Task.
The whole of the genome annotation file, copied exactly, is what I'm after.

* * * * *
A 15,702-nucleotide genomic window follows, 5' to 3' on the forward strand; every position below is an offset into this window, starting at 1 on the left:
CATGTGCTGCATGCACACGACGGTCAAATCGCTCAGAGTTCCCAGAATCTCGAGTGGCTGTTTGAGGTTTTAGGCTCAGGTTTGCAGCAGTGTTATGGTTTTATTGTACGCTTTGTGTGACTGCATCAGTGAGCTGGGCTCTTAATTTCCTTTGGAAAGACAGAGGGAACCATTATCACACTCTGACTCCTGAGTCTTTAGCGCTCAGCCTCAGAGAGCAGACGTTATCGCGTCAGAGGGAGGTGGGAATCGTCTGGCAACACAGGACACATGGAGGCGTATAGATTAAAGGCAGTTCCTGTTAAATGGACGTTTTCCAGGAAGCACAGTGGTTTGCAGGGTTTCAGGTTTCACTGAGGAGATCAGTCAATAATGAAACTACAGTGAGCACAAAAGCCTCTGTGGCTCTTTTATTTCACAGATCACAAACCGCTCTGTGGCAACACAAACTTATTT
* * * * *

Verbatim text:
A 15,702-nucleotide genomic window follows, 5' to 3' on the forward strand; every position below is an offset into this window, starting at 1 on the left:
CATGTGCTGCATGCACACGACGGTCAAATCGCTCAGAGTTCCCAGAATCTCGAGTGGCTGTTTGAGGTTTTAGGCTCAGGTTTGCAGCAGTGTTATGGTTTTATTGTACGCTTTGTGTGACTGCATCAGTGAGCTGGGCTCTTAATTTCCTTTGGAAAGACAGAGGGAACCATTATCACACTCTGACTCCTGAGTCTTTAGCGCTCAGCCTCAGAGAGCAGACGTTATCGCGTCAGAGGGAGGTGGGAATCGTCTGGCAACACAGGACACATGGAGGCGTATAGATTAAAGGCAGTTCCTGTTAAATGGACGTTTTCCAGGAAGCACAGTGGTTTGCAGGGTTTCAGGTTTCACTGAGGAGATCAGTCAATAATGAAACTACAGTGAGCACAAAAGCCTCTGTGGCTCTTTTATTTCACAGATCACAAACCGCTCTGTGGCAACACAAACTTATTT